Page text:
A three-year initiative is being introduced by Tui to help protect coral reefs in the Dominican Republic.

A partnership between the Tui Care Foundation and UK marine consevation charity The Reef-World Foundation will encourage protection of the sensitive ecosystems.

More than 300 people from local reef-based businesses will receive specialised training on how to work more sustainably.

Around 65,000 tourists will receive information on coral reef protection and 2,000 members of the community will also learn about reef protection through the environmental activities of youth ambassadors.

Guidelines to promote sustainable diving and snorkelling are being introduced to help reduce deterioration of the coral reef and build its resilience.

The action is part of an international Tui junior academy scheme to provide marine environmental education courses to youth ambassadors. They can then champion coral reef conservation and lead activities in their local communities.

Tui Care Foundation board of trustees chairman Thomas Ellerbeck said: “The Dominican Republic is surrounded by extraordinary coral reefs which constitute a key component of the island’s unique natural heritage and biodiversity.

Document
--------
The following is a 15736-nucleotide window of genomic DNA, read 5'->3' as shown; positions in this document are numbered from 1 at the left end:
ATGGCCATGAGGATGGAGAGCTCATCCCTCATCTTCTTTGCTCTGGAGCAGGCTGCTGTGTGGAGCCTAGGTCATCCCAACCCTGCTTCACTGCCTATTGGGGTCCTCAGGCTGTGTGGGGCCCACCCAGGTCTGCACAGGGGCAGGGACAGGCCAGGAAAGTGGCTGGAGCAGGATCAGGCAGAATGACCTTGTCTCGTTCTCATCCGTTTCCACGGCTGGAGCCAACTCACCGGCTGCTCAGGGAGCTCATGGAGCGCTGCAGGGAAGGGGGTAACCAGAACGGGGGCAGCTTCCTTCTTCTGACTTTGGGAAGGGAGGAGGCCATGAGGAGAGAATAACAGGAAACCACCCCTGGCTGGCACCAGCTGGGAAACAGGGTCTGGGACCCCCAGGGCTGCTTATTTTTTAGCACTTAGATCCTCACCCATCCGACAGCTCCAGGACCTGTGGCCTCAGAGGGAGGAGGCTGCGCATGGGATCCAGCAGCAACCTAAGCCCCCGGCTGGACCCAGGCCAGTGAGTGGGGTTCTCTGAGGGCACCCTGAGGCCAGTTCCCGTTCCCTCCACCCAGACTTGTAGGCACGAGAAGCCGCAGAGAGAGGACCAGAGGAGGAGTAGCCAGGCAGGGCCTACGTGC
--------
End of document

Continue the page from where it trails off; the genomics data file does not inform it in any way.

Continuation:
“Local economic activities, such as fishing, and marine life in general, rely on strong, healthy reefs.

“We are very excited to be launching this new project with Reef-World that brings the local community together and puts education at the very centre of future environmentally sustainable solutions.”

The Reef-World Foundation director JJ Harvey added: “As well as being a precious natural ecosystem, the Dominican Republic’s coral reefs provide food and livelihoods for many people in the country and so represent a valuable financial asset worth protecting.

“By building the capacity of the marine tourism industry to follow best environmental practice, our youth ambassador coral reef conservation programme will engage over 1,000 teenagers across 15 schools with the ripple effect reaching approximately 1,800 community members and over 2,000 family members.”